The Liberating Work of Trans Queer Pueblo

Trans Queer Pueblo, formed in 2016 as a merger between Arcoiris Liberation Team and the Arizona Queer Undocumented Immigrant Project, is a grassroots group working for the liberation of trans/queer migrant communities in Phoenix, both in side and outside of detention walls. Their key programs fall in four areas: Economic Justice, which builds the economic resilience of formerly detained people; Community Defense, which organizes and builds leadership of trans women; Health Justice, which facilitates access to primary care services and builds leadership of health promoters; and Family Acceptance, which supports and organizes family members of LGBTQ immigrants to engage in migrant justice work. They have organized successful case-by-case advocacy campaigns to free LGBTQ immigrants from detention. They also contributed to winning access to gender-affirming and migration-affirming municipal IDs through participation in the OnePhoenixID campaign and effectively mobilizing immigrant parents to speak out at school and community forums throughout the city.


Stephanie Figgins is the Media Coordinator for Trans Queer Pueblo (TQP), a Phoenix-based organization partnering with LGBTQ people in detention with I.C.E. in order to assist with their release and provide for their post-release needs. Most recently TQP publicized a letter authored by 29 trans people in ICE detention who detail abuses perpetrated against them within what Ice describes as a “safe pod” for transgender women.


Revolution (Relaunch): Tell us about Trans Queer Pueblo.

Stephanie Figgins: We are an LGBTQ migrant-of-color community that works on building community power in order to assure the end of the criminalization of our people.

We run a clinic for undocumented LGBTQ folks where they can get completely free medical services; we also have our Liberation Program, where we’re constantly in touch with folks who are in detention in Arizona, but also working with the Cibola 29 in New Mexico helping to get them out (mostly without the assistance of lawyers). We also have a community defense program through which we offer a six-month course for people who are undocumented but who want to change their status. We teach them about their options under the law for visas or asylum. So many of the people we work with qualify for visas or asylum, but just didn’t know it. We actually have an extremely high success rate of getting people asylum.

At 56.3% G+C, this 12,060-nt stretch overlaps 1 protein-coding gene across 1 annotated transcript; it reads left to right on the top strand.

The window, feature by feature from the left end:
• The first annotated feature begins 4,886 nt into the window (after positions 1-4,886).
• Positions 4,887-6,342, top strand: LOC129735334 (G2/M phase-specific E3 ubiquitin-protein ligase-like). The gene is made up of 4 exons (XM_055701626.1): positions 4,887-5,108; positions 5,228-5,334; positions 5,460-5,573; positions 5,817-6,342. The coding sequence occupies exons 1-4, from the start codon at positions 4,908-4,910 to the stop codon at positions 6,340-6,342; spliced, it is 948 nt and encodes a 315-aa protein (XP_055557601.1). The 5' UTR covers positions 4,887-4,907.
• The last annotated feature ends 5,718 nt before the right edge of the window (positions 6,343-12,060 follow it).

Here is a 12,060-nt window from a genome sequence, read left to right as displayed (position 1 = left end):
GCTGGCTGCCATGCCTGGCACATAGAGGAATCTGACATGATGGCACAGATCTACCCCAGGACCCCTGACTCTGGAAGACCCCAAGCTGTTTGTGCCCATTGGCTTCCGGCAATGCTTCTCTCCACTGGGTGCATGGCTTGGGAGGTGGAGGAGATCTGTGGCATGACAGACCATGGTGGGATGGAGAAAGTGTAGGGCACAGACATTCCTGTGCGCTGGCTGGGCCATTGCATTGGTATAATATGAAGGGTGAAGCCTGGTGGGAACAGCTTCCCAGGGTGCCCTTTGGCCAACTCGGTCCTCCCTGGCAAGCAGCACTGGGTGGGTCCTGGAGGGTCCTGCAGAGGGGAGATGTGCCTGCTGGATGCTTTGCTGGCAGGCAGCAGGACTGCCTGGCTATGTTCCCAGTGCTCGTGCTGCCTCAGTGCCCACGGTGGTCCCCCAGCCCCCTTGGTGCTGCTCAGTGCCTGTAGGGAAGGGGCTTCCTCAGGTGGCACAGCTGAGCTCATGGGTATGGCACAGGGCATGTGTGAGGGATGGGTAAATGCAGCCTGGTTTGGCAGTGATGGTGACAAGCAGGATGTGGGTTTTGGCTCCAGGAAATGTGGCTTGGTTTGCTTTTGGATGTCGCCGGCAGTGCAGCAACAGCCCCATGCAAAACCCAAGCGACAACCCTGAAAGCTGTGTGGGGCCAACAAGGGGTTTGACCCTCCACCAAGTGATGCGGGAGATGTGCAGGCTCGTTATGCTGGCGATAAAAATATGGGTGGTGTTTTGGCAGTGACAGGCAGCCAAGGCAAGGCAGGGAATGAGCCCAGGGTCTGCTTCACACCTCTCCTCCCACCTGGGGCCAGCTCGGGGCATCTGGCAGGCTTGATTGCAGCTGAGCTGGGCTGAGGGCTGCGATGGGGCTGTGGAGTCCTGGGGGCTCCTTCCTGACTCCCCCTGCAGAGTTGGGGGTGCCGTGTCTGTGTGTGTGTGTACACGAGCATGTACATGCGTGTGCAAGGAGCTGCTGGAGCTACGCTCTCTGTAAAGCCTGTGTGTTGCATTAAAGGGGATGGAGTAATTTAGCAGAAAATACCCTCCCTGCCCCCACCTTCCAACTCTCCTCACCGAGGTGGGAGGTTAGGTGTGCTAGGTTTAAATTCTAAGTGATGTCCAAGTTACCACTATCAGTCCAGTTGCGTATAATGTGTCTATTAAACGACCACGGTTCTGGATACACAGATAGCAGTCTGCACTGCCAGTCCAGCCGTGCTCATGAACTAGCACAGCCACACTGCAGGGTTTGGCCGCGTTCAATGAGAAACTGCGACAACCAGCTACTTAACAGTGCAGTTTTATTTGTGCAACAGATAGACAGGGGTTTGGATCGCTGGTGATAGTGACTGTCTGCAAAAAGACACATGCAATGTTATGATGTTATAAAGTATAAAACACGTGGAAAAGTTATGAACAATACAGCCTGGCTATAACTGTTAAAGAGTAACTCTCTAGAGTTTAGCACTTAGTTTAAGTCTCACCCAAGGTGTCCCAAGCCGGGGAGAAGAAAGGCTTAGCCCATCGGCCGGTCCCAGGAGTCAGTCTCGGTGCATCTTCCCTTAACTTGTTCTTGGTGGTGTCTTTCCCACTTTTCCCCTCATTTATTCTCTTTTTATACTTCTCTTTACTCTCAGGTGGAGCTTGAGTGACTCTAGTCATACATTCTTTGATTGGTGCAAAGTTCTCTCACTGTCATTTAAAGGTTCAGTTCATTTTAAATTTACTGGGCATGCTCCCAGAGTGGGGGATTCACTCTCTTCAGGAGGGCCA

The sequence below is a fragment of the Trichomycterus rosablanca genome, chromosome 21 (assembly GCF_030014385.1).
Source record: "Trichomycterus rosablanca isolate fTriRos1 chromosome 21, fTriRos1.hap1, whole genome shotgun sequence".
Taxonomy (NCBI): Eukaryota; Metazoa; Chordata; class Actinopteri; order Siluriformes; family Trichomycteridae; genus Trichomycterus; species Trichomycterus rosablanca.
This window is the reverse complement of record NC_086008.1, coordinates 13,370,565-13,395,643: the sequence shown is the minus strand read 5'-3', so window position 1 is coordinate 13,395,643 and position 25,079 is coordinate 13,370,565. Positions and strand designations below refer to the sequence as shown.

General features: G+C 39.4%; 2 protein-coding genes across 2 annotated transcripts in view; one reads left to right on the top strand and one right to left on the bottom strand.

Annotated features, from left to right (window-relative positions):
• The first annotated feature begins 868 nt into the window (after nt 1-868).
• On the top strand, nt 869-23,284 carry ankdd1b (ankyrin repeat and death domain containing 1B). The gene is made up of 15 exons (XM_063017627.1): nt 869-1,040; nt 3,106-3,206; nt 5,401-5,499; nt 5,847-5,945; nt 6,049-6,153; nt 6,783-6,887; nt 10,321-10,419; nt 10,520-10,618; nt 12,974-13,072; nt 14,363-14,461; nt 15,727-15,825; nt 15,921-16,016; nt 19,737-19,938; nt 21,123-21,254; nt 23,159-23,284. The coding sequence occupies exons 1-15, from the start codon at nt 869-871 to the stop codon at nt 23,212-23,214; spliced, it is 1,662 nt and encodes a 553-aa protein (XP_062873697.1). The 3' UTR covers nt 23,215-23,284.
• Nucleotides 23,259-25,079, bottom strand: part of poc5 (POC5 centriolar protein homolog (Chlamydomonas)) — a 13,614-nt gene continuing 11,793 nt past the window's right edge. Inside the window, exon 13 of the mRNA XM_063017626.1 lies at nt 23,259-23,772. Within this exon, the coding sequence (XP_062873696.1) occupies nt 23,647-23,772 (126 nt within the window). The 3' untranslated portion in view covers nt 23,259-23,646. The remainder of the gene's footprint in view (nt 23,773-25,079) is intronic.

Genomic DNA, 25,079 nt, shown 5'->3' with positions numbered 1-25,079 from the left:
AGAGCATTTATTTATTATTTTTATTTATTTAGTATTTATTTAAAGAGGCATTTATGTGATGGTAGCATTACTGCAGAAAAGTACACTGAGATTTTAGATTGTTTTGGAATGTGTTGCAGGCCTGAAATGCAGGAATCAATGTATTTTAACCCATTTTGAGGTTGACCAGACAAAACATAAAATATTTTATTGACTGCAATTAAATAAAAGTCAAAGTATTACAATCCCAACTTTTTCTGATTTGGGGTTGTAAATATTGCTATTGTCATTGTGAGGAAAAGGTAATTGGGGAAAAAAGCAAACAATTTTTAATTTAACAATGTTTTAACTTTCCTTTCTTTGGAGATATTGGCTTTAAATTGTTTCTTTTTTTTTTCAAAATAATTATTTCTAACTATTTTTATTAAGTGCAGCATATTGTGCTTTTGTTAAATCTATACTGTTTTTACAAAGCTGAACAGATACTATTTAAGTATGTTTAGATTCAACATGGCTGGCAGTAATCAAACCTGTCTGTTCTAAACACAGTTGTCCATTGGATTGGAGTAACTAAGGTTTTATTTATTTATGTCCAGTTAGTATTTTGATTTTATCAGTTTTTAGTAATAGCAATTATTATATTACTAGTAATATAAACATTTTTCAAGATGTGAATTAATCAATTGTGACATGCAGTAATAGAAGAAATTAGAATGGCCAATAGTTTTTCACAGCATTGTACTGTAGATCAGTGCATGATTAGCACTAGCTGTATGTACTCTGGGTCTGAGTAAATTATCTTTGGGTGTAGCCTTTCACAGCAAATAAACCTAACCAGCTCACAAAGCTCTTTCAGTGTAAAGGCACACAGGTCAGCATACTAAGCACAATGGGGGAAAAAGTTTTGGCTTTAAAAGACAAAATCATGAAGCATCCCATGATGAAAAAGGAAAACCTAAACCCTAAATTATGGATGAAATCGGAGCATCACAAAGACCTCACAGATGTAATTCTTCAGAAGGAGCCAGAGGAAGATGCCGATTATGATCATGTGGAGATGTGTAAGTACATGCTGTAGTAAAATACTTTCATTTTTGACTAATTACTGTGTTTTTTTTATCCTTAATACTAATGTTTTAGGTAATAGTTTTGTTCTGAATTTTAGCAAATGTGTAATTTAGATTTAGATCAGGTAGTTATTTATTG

RR: Why are LGBTQ people more often eligible for asylum?

SF: Overwhelmingly, what we’ve seen in Central America is that often the police are the perpetrators of the violence against LGBTQ folks, and they systematically turn a blind eye to violence committed against trans people. It’s crucial to remember, by the way, the links between those police forces, the military forces with which they are typically entangled, and the U.S. government, which funds both.

RR: Can you tell me about the letter you’ve helped to publicize offered by the group you’ve just mentioned, the Cibola 29?

SF: In June, our Liberation Coordinator Karla Bautista Chonay received a letter, three handwritten pages in Spanish which was the amazing product of a group of non-binary people who have self-organized within the Cibola County Correctional Facility, a for-profit detention center in New Mexico. The authors were placed in a unit specifically designed for transgender women.